When she got the warning about a shooter on campus, Michigan State University student Jackie Matthews knew what to do.
She'd been through this before. The 21-year-old also lived through the Sandy Hook school shooting, as a middle school student at nearby Reed Intermediate School, which went into lockdown as the massacre took place at Sandy Hook.
“I’m not only angry and heartbroken,” she tells TODAY.com. “It just makes me want to do more and do better. We shouldn’t have to feel unsafe literally going to school.”
A 43-year-old shooter opened fire on the East Lansing campus Monday night, Feb. 13, killing three students and injuring five others. Matthews finds herself in an all too familiar place: Dealing with the aftermath of a mass shooting at her school.
"What was going through my mind was: 'Are my friends OK? Are my professors OK? Who at Michigan State is being affected?'" Matthews says. "Immediately after, I was just heartbroken that another community will have to try and recover from such a tragic experience."
When Matthews was 11, she lived through the 2012 shooting at Sandy Hook Elementary school. She was in a different building from the 20 students and six school staff members who were ultimately killed, but she vividly remembers the lockdown and heartbreak that followed.
"There are no words to ever describe the amount of emotion that I have felt over the past 24 hours, to just know that there are other people in this situation," Matthews explains. "I mean, there are many Oxford students who attend Michigan State and many people who have reached out to me, saying that I am not one only one who has experienced this."
On Nov. 30, 2021, a 15-year-old entered Oxford High School outside of Detroit, Michigan armed with a 9 mm semi-automatic handgun. The child shot and killed four students and injured seven other people, including one teacher.
Matthews had just returned to her off-campus home, when Matthews says she and her roommates received "notice of active gunshots at Berkey Hall," a nearby academic building.
"That's when all of my roommates and I locked our doors, shut the lights off and started contacting everybody that we knew to make sure they were OK," Matthews says. "Texts spread like wildfire. We had friends in the building as well, so it happened very quickly and escalated very rapidly."
Matthews says locking down their home was like "muscle memory," the byproduct of having gone through the Sandy Hook school shooting when she was in middle school at the same school district.
"It was immediate instinct," she explains. "I just ran downstairs, locked every door, shut all the blinds, turned all the lights off and came upstairs," she adds. "We just locked ourselves in our rooms and tried to keep in touch with everybody that we could at the time, hoping everything was OK and trying to figure out and make sense of what was going on."
The lockdown was not unlike what Matthews experienced when she was an 11-year-old in Newtown, Connecticut.
At 1 a.m. Tuesday morning, Matthews felt compelled to make a video on TikTok about her experience with not one, but two mass school shootings in her short 21 years of life.
In the video that went viral, Matthews said she was "hunched in the corner with my classmates for so long" during the Sandy Hook shooting that she suffered a fracture in her lower back. Now, she added, she experiences flare-ups during traumatic and stressful situations.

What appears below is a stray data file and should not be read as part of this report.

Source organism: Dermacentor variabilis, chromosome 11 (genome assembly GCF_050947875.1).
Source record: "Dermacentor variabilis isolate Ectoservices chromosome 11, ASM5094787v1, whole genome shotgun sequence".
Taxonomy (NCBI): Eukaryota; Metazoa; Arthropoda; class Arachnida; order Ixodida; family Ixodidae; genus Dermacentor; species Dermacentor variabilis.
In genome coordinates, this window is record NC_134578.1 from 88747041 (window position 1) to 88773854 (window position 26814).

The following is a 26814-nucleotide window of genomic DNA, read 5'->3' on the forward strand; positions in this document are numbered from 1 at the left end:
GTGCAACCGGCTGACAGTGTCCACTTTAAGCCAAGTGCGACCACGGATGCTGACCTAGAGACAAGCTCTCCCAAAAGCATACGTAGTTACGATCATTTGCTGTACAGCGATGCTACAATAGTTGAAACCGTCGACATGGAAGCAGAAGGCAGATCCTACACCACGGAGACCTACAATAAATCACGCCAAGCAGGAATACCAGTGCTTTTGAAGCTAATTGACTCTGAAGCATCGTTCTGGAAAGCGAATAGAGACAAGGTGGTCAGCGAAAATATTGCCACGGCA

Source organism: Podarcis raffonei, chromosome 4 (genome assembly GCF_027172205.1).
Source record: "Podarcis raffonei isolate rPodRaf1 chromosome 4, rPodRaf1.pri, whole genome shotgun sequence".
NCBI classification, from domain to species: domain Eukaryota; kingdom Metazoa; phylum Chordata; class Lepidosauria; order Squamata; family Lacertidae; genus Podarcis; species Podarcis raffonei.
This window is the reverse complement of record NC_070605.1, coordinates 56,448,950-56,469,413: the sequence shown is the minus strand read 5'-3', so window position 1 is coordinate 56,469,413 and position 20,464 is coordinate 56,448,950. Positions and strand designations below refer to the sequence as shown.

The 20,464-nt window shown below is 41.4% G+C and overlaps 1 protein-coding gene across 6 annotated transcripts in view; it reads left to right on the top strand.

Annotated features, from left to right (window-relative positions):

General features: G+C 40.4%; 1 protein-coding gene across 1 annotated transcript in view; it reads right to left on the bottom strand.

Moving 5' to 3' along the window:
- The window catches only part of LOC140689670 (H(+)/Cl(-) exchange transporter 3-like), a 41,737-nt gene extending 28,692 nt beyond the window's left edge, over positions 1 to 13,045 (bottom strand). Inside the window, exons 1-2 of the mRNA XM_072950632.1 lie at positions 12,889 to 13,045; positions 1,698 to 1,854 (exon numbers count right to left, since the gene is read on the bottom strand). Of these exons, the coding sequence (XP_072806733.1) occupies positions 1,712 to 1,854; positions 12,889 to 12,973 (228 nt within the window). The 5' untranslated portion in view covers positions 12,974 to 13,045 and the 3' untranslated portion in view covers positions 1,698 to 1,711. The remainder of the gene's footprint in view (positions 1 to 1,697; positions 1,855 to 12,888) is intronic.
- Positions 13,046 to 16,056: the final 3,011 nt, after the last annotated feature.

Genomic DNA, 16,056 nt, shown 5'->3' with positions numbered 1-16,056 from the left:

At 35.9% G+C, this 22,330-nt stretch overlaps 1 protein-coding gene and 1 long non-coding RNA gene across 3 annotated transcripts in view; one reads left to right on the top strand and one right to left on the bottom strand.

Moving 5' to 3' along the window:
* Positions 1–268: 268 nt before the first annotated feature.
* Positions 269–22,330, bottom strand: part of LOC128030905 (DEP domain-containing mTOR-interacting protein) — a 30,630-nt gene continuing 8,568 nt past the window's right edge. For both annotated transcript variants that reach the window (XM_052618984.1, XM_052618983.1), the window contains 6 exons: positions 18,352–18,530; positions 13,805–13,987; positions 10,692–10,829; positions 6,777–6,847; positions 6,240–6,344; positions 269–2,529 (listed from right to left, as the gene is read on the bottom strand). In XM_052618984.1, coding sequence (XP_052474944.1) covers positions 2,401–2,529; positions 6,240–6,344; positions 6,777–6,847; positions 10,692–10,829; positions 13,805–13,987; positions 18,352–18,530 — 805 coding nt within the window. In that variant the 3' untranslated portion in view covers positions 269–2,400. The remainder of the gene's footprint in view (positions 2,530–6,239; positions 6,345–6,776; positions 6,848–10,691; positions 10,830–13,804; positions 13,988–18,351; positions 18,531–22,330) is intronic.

"The fact that this is the second mass shooting that I have now lived through is incomprehensible," Matthews said to the camera. "My heart goes out to all the families and friends of the victims ... but we can no longer just provide love and prayers. There needs to be legislation; there needs to be action. It's not OK. We can no longer allow this to happen. We can no longer be complacent."
Matthews says that because of her experience living through one school shooting, she has offered herself as a source of support and information as her friends and classmates navigate through this trauma.
"I told my rowing team and my sorority and all the other organizations that I'm in that I am always going to be an outlet for them," she says. "I had numerous people reach out to me about their experiences from last night — where they were at the time and what they saw — and I offered support services and lots of love.
Matthews says she felt she had to make the video because "it emphasizes the fact that the odds of being in a mass shooting in America is inexplicably higher than it should be."
"The fact that not only myself, but multiple people at Michigan State have experienced this phenomenon more than once is absolutely not OK," she adds. "It's not OK in any form."
Matthews says she's scared to go back to school when classes resume.
"I am afraid. I wish I didn't have to say that, but the fact that my education has now been interrupted twice in the form of a mass, tragic event is terrifying," she says.
Once again, she's relying on the power of community.
"After Sandy Hook, there was an overwhelming, incredible support from our community," she says. "That's something I keep emphasizing to all of my friends here at MSU — we just need to be persistent. We are a strong community. We're smart and strong and we will always be."
Matthews worries she could find herself in a third mass shooting, a fear that no longer seems so unreasonable. She hopes this time that her voice and the chorus of other survivors will evoke real change to curb gun violence.
"All we can do is hope that this will eventually end," she says. "There's no other option than to keep fighting the fight and to keep working towards this goal of creating a safer world for everybody."
Clarification, February 15, 1:45 p.m.: This story’s headline was updated to clarify that the subject was a student at Reed Intermediate School, a Newtown, Connecticut middle school near Sandy Hook.